applicability, is now considered as part of network science.
In many real-world networks, the propagation of informa-
tion follows specific paths. In computer networks, informa-
tion messages are routed following routing protocol informa-
tion from one host to another via a path. In the emerging
information-centric networking (ICN) paradigm [10], content
is cached along the path the content traverses (e.g., [11], [12]).
In cyber physical systems such as the smart grid, assessing
the vulnerability of the power network requires understanding
the path cascading failures will take when some nodes are
attacked or fail (e.g., [13], [14]). The information spreading
W. K. Chai and G. Pavlou are with the Department of Electronic and Elec-
trical Engineering, University College London, WC1E 7JE, Torrington Place,
London, United Kingdom; e-mail: w.chai@ucl.ac.uk, g.pavlou@ucl.ac.uk.
process also forms paths in vehicular networks (e.g., [15],
[16]). Viral marketing/content spreading is another new area in
which information is propagated from one “friend” to another
in social media, following a self-perpetuating or time/distance
diminishing spreading rate [17]. Finally, many networks (e.g.,
delay-tolerant networks) are time-varying as not all nodes
are active/connected at the same time, causing infection to
spread in a path-like manner. In these cases, the current
epidemic models, which assume contact-based diffusion, do
not capture and thus, provide no explicit insights into the
epidemic pathways driven by traffic flows.
Currently, theoretical epidemic models largely assume that
infection propagation is based on contact in the sense that as
long as there exists a link/contact between two nodes, there
will be a fixed infection probability at all time. As such, each
infected node constantly infects all its immediate neighbors
even though not all nodes may be active at all time (e.g., sensor
nodes which often stay in “sleep” mode to save battery usage).
Such a directionless reactive contact-based contagion process
fails to capture two aspects of the spreading dynamics. First,
as we mentioned, in many cases spreading follows certain
paths and hence, each neighbor may be infected with different
probabilities. Second, the reactionary infection process based
on contacts does not take into account the need of an infectious
agent to physically transfer the infection to another node. It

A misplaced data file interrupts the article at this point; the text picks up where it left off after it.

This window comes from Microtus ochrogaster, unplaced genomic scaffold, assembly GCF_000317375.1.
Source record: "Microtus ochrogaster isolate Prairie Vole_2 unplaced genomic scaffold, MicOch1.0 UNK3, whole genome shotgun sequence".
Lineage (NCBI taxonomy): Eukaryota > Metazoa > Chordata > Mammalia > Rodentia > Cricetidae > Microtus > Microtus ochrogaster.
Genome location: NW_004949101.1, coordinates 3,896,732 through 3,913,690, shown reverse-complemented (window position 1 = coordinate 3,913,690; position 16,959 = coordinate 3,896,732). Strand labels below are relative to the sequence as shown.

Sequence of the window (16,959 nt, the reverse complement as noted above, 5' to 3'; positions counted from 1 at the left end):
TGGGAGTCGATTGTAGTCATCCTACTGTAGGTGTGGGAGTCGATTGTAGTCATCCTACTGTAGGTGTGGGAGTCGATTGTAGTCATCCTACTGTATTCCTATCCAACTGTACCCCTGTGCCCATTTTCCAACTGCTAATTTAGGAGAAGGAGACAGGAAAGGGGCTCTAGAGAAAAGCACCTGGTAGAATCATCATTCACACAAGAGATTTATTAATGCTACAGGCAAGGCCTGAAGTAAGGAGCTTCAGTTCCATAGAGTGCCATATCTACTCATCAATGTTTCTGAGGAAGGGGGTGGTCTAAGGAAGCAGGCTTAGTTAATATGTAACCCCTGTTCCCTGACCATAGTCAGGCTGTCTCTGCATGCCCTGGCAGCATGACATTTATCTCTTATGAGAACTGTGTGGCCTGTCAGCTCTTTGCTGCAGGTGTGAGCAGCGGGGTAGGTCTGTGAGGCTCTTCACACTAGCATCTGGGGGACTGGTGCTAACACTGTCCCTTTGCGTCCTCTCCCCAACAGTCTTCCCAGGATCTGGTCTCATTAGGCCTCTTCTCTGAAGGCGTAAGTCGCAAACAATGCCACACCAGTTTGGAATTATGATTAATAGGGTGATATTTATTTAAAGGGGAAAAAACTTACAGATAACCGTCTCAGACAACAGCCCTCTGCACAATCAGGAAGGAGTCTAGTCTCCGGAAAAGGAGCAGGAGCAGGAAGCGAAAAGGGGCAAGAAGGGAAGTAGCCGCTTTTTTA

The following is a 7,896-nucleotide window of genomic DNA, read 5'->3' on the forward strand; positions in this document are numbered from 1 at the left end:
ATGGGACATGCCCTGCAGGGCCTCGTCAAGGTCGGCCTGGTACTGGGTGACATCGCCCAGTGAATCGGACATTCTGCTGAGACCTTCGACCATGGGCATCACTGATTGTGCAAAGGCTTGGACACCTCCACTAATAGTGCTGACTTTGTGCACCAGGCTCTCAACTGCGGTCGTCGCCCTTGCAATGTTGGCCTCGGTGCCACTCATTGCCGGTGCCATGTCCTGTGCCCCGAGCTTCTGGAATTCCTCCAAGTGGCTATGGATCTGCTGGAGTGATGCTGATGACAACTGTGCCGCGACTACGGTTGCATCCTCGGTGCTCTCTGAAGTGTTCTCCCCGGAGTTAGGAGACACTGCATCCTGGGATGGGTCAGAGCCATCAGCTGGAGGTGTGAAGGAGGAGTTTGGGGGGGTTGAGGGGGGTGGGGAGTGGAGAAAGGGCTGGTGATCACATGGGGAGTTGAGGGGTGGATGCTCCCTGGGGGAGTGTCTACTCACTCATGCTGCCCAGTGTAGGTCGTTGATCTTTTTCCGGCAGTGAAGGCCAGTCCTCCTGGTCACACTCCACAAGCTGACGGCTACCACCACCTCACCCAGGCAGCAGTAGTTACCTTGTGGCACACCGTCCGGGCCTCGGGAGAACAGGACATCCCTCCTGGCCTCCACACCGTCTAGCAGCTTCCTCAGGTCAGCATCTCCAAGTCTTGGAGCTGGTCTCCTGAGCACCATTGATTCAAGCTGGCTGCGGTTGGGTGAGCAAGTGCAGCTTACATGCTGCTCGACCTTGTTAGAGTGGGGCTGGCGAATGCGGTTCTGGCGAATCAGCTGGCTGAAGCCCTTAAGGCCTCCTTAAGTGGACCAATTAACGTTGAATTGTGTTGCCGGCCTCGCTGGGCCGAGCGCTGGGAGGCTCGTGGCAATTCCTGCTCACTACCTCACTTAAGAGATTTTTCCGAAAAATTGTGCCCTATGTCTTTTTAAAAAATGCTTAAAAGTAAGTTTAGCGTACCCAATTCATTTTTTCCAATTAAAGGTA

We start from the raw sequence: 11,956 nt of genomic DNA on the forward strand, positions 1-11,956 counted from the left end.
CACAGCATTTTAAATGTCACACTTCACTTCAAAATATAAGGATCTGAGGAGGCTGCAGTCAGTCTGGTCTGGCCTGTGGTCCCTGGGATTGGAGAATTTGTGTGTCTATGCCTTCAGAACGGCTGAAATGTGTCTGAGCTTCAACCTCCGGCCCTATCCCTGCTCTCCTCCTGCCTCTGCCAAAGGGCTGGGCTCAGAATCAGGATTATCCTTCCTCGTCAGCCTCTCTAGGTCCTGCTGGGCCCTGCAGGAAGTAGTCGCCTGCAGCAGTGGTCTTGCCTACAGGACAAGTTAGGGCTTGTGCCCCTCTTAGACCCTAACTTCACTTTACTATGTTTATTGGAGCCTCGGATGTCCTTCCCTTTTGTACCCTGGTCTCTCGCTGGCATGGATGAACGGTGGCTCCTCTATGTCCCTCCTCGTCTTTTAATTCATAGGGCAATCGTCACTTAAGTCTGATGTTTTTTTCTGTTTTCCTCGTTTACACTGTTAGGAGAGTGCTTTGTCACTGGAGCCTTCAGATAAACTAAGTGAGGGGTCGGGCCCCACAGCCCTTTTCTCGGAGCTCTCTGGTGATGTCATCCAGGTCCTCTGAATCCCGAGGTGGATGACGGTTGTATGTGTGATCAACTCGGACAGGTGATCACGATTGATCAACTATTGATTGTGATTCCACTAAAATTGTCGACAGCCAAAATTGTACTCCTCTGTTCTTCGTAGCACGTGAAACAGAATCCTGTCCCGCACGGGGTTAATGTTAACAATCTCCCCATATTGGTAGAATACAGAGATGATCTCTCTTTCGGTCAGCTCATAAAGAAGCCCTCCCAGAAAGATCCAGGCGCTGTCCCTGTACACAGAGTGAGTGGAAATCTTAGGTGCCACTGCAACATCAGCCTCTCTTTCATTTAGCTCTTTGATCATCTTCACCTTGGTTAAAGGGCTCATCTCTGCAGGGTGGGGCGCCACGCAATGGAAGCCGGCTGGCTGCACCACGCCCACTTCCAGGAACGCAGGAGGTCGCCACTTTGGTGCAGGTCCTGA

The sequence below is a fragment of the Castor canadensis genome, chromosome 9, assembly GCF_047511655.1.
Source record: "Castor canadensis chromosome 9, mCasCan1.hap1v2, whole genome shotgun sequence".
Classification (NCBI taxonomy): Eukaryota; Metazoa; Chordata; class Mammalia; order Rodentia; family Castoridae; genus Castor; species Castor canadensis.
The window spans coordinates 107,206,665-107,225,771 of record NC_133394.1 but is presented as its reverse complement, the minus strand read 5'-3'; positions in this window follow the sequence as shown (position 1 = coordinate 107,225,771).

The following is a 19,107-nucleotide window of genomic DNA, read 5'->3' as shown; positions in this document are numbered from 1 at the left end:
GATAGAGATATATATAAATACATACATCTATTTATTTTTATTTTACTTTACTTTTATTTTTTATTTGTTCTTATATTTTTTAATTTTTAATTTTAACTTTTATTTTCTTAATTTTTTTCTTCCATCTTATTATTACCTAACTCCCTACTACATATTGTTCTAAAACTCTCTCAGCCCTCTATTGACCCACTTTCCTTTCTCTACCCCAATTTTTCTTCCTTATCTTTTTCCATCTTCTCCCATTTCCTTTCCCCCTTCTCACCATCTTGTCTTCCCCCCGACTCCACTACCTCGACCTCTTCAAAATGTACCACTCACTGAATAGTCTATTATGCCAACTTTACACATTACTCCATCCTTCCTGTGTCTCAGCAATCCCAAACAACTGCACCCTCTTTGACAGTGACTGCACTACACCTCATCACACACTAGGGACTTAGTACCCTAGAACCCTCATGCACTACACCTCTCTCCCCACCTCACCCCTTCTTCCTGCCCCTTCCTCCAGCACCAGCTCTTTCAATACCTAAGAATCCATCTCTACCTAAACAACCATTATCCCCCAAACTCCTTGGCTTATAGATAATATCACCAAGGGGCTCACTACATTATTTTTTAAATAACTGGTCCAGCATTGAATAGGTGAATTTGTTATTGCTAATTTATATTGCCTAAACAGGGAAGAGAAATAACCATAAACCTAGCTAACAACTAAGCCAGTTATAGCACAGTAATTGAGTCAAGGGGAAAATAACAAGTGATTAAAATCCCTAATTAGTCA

implies that infection can still pass between nodes even when
there are no actual interactions taking place.
Motivated by these observations, we model path-based
information spreading by advancing the state of the art of
epidemic theory to account for the directional effect caused
by the paths constructed by different routing protocols as well
as by the role played by the infectious agent
1
as the “infection
carrier” that spreads the epidemic. Specifically, we first model
the infectious agent by taking as input the network topology,
routing protocol and traffic distribution. We then employ
continuous time Markov chain analysis to model the path-
based infection mechanics for one of the most representative
epidemic models (i.e., SIS model). We further apply a mean
field approximation to reduce the overall analysis complexity
from exponential to polynomial.
Our work advances the current contact-based epidemic
modelling approach to additionally account for the above
mentioned important factors. We focus on communication net-
works that transport data traffic via paths/routes. We consider
that the infection must be carried by an infectious agent and
explicitly model its role on the spreading dynamics. With
this taken into account, the susceptible nodes in the network
will possess different chances of getting infected, since now,
the potential to be infected is governed by the amount of
1
In biology, the term “pathogen” is often used in place of “infectious agent”.

IEEE/ACM TRANSACTIONS ON NETWORKING, VOL. 1, NO. 1, JULY 2016 2
Fig. 1. (Color online) Contact-based vs. path-based: Node 0 is the source of
infection. Grey nodes are susceptible nodes; (left) Contact-based epidemics
only infect immediate neighbors on all directions; (right) Path-based epidemics
infect all nodes along the paths where infectious agents traverse and neighbors
having no interaction with the infected node are not proned to infection.
interactions in the system. A node having higher volume of
infectious agents destined to or traversing it will proportionally
have higher probability of getting infected. Fig. 1 provides a
simple illustration comparing the contact-based and our path-
based epidemic spreading process. In the contact-based model,
with node 0 as the initial infected node, only nodes 1, 2, 3 and
4 are immediately susceptible to infection. Other nodes may be
susceptible in the future, once they have at least one infected
direct neighbor. In contrast, assuming interactions between
nodes 0 and 6, the path-based model has a different set of
susceptible nodes (i.e., nodes 3, 5 and 6), determined by the
information exchanges in the system. In this case, nodes 1,
2 and 4 are not in danger of infection albeit being the direct
neighbors of the infected node.
The main contributions of this paper are four-fold.
We model the spreading dynamics of information based